During his recent State of the Union speech, I was delighted to see President Obama acknowledge the unsupportable rising costs of health care in this country but sadly, his proposals would barely make a dent.
The U.S. currently spends about $2.7 trillion per year on health care and along with this cost, U.S. employers experience another $300 billion annually in lost productivity due to illness and poor employee health — and each year, health care costs are rising by almost $300 billion.
Clearly, if we are to make progress we must talk about changes that save hundreds of billions, not tens of billions, of dollars per year and unfortunately, President Obama’s proposed changes don’t even come close.
President’s proposal are too little, too late
According to the The Washington Post:
- Changing the way Medicare pays for prescriptions – will lead to an estimated savings of 156 billion over a decade, or $16 billion annually.
- Raising premiums in a means-tested way for seniors – will lead to an estimated savings of $30 billion over a decade, or $3 billion annually.
- Changes that lead to health care pay for performance — will lead to an estimated $6 billion annually in savings, at best. This scenario is the most promising, but given the pilot state of these efforts, the savings are unlikely to be dramatic for the next few years and we can expect vicious counter-lobbying from the usual suspects, since this change will, ultimately, require true change in how medicine is practiced here.
If you do the math, this represents, at most, $25 billion per year in savings against a system whose cost is over 100 times that amount— and growing ten-fold each year.
Clearly, this is too little too late. To really lower the skyrocketing cost of health care in this country, two fundamental changes are required:
We need to address the root of the problem.
We, as a nation, have triple the obesity rates we did just 25 years ago — and six or more times the rate of morbid obesity. The U.S. is experiencing massively more Diabetes Type II and it is likely that it will rise even more over the next two decades, as the Baby Boomer generation continues to age.
We have already met the problem and it is us; we must get healthier, and frankly, we need to eat less. Of the $2.7 trillion per year mentioned above, it’s at least a third, and, arguably half, of the diseases are directly linked to a lack of exercise and low fruit and vegetable intake.
A crusade to get back to the average weights of just 25 years ago is the sort of crusade we need in order to have a solid fiscal house and a healthy population. It’s estimated that health costs, on average, for treating an obese person will be $8,315 a year in 2018, versus $5,855 for an adult at a healthy weight — that’s a difference of $2,460.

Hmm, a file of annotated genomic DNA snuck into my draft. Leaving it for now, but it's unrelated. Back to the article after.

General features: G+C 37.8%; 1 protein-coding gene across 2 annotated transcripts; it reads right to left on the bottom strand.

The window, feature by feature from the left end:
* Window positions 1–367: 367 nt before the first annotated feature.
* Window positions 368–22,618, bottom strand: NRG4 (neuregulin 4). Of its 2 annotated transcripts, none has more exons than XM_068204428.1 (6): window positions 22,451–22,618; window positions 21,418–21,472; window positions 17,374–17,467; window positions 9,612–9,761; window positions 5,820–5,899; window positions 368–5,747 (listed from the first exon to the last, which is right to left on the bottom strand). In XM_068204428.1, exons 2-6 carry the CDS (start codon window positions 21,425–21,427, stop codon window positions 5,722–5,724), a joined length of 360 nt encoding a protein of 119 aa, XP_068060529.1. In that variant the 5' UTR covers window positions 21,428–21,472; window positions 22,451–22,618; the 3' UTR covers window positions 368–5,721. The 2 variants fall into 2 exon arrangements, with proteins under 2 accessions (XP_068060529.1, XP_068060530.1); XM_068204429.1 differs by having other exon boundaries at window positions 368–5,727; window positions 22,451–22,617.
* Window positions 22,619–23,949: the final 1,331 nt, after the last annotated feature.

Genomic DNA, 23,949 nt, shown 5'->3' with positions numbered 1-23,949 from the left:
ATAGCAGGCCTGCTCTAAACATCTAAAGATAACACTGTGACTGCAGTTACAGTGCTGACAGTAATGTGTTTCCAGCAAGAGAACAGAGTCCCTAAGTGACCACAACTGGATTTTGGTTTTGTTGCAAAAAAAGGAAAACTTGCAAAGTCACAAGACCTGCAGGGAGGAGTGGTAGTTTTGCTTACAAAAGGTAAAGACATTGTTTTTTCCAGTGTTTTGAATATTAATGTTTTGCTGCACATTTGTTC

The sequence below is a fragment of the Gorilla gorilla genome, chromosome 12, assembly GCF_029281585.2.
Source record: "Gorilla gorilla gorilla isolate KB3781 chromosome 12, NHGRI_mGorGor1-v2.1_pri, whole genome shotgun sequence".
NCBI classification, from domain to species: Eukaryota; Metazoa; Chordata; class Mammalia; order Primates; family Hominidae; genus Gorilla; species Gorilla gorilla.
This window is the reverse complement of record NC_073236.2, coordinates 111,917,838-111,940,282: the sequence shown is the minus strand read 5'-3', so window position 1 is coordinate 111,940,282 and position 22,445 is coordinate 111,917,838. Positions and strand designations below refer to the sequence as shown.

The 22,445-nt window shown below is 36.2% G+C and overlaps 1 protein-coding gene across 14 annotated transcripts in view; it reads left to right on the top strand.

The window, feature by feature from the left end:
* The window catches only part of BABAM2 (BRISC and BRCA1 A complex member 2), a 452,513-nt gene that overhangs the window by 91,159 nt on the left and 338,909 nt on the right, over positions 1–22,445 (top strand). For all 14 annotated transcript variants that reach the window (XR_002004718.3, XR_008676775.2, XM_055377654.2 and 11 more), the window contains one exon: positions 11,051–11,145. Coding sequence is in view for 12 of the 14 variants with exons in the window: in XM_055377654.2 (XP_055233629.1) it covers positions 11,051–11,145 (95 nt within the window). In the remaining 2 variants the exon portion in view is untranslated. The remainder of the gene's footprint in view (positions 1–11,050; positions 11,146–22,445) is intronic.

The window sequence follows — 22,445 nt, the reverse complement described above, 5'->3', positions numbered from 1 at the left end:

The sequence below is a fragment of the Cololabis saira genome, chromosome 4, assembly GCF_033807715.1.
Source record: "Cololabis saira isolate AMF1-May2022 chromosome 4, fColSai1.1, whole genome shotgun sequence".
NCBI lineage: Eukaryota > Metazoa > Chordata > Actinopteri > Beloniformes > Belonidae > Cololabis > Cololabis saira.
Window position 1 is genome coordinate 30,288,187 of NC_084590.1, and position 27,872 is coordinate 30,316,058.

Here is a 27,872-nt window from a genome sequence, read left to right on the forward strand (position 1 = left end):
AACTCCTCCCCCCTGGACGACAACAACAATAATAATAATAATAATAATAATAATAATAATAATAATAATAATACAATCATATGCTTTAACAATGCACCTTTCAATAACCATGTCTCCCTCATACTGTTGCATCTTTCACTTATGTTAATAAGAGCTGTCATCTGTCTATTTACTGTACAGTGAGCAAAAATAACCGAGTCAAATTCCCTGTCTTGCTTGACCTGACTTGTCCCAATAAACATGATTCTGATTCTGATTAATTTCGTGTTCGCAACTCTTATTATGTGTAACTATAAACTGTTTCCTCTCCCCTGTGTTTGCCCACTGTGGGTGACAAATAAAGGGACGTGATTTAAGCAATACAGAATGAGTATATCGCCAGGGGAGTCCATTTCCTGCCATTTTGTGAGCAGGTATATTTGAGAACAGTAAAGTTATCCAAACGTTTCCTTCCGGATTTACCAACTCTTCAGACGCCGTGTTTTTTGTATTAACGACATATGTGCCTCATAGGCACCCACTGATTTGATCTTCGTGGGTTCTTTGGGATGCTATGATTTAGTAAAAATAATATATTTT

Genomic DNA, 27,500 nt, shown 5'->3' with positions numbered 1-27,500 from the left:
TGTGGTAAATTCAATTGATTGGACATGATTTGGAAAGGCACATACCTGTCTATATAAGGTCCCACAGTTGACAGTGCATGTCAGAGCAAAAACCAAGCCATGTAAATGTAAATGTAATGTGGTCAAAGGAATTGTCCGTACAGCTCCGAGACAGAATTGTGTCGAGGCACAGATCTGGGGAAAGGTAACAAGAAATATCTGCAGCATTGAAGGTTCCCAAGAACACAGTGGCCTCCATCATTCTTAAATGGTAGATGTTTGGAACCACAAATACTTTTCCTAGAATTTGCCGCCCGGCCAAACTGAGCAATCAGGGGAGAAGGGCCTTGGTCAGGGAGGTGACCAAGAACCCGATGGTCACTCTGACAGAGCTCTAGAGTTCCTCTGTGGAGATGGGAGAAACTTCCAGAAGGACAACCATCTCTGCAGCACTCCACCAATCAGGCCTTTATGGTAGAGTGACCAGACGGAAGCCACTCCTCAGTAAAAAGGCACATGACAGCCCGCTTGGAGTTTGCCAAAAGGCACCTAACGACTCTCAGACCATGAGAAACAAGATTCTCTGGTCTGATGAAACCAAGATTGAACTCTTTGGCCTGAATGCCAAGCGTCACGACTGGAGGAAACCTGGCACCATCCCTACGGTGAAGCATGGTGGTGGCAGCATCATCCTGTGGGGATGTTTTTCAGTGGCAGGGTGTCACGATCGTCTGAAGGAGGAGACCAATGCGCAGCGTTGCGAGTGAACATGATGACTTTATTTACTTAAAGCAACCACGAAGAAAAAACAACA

Even at today’s rate of obesity (2018 is looking worse), this represents 100 million Americans or $246 billion just in basic costs. For the seriously obese and the more developed illnesses over time from Diabetes Type II like kidney failure, blindness, foot problems and from the similar issues from cardiovascular disease and from those 30 percent or more of cancers in which lifestyle plays a role, however, the costs per patient are far higher.
The real savings are likely to exceed a trillion dollars per year if we can get the U.S. population to a healthy weight and off cigarettes. Even if we only changed the lifestyles of 20 percent of Americans, that would equate to hundreds of billions a year and vastly exceed the savings from Obama’s plan.
This is the shift we need and must have.
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Explore the Role of Incentives in Performance Management
Rewards for keeping Americans healthy
Secondly, we need to reward and pay the health care community for keeping Americans healthy, not treating them when they’re sick. Right now, 99.9 percent of health care costs go to “sick care,” not health care, and most of the costs don’t even go to “primary care doctors.” The U.S. currently has about 350,000 primary care physicians, the ones tasked with preventative care, but we pay them about $62 billion a year out of the $2.7 trillion, or less than 3 percent of what we spend.
Of course, most of the work being done by these primary care physicians in the current pay-for-procedure model isn’t about prevention, but rather, for treatment. In other words, 97 percent of our health care costs are going to devices, hospitals, insurers, specialists, and pharmaceutical companies, not the doctors who could help with prevention, and most of the remaining 3 percent isn’t going to prevention.
A great deal of time is going to treat diseases in which obesity, poor nutrition, lack of exercise, smoking or combinations thereof are root causes and the medical community has a term for the condition that this lifestyle creates, they call it the “metabolic syndrome.”
Turning sick care into healthy health care
Metabolic Syndrome is a well-known precursor to both diabetes and heart disease, and the percentage of Americans experiencing it has been steadily increasing year by year and in fact, accounted for over 70 million Americans almost a decade ago.
The current model is equivalent to dealing with traffic accidents by spending 97 percent of money on body shop work and some small fraction of the remaining 3 percent on preventing drunk driving and dangerous driving.
It’s well past time to tinker with costs that dwarf all other national costs combined, and develop a wellness program that prevents hundreds of thousands of needless deaths each year. It is time to turn our sick sick care system into a healthy health care system, and make the true heroes of medicine not the cardiologists who treat you when you are already ill, but the physicians who keep you healthy well into old age instead.
When these are the doctors who are the heroes, then we will know we have turned back the tide.